Jersey’s growing Filipino community asks for more support

Two women
Image caption,Dina Rouse (left) and Marlene Ferrer from Jersey’s Filipino community

Members of Jersey’s Filipino community are asking for more support as their community grows in the island.

The community estimates there are about 2,000 Filipino living in Jersey.

Staff from the Philippine embassy in the UK recently came to Jersey for the first time in six years to help people with issues including passports, civil registration and citizenship.

Community leaders have called for such visits to become annual due to the significant population growth.

Those needing to renew or update official paperwork would normally have to travel to the country’s embassy in London.

Marlene Ferrer said it could cause a lot of problems for people like herself: “Normally, we have to go to London for a day or two and then come back again.

“We have to spend a fortune on [travel] and then, if it’s not finished, you have to go back again.”

Image caption,Rhenita Rodriguez said it was important for the embassy to build on its relationship with the Government of Jersey

Dina Rouse is working with the embassy to arrange more regular visits.

She said: “This helps the Guernsey community too, because it’s much easier for them to come here rather than trying to go to London.

“The population is getting bigger because more people are working in hospitality, the health sector, as well as traditional industries like farming and fishing.”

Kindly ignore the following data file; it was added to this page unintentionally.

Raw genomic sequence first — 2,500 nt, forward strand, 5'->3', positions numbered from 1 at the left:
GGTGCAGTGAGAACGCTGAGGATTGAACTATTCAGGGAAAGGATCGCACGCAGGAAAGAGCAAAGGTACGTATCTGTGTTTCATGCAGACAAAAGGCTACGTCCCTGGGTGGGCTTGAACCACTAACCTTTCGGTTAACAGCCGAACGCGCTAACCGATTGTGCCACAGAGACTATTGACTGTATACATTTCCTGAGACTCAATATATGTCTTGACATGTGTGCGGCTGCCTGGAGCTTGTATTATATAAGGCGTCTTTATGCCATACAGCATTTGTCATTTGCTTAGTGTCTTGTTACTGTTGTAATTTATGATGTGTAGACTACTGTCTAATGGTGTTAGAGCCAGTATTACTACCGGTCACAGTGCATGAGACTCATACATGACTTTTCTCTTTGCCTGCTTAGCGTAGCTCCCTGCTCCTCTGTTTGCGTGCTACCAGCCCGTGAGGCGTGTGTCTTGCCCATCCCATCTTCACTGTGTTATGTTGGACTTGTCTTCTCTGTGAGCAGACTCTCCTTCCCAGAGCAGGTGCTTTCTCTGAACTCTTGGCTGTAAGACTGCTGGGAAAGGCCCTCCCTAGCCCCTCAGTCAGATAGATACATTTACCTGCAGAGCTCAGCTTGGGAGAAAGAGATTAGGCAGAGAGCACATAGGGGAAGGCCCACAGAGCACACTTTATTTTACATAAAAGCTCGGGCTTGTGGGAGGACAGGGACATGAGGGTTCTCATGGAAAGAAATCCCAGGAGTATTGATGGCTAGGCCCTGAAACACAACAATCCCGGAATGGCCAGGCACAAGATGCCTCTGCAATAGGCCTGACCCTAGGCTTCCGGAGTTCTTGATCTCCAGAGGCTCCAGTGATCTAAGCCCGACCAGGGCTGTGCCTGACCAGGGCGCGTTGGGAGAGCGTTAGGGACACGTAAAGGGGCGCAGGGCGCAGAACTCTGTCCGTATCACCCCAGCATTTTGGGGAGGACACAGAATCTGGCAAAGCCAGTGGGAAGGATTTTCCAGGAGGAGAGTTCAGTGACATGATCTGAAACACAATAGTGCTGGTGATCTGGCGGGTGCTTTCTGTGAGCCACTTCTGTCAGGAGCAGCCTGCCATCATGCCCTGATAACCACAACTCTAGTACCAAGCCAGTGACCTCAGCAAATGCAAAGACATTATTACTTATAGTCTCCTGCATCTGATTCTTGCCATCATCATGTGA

Rhenita Rodriguez, deputy head of mission and consul general for the UK embassy, said it was important to build on the relationship with Jersey’s government as well.

Christine Hellio
Image caption,Christine Hellio said the current system was penalising the people needed most for industries such as farming

She said: “It’s been a few weeks of back and forth between the Philippine embassy and the Government of Jersey.

“We want to continue this work and we look forward to more visits here in Jersey.”

Farmer Christine Hellio employs a number of Filipinos.

She has called for a change in the rules so people with work permits in Jersey do not have to pay social security and long-term care contributions as their permit forced them to leave the island, so they would not benefit.

She said: “The farming industry could not cope without them, we just would not function … they are penalising the people we need most.

“All my workers … are not going to get old here – they are never going to be able to use the long-term care; they are only allowed to stay for a maximum of nine months.”

In October, a scrutiny panel found more could be done to protect and inform work permit holders.

At the time, Home Affairs Minister Helen Miles recognised “areas for improvement, some of which concern immigration policy”.

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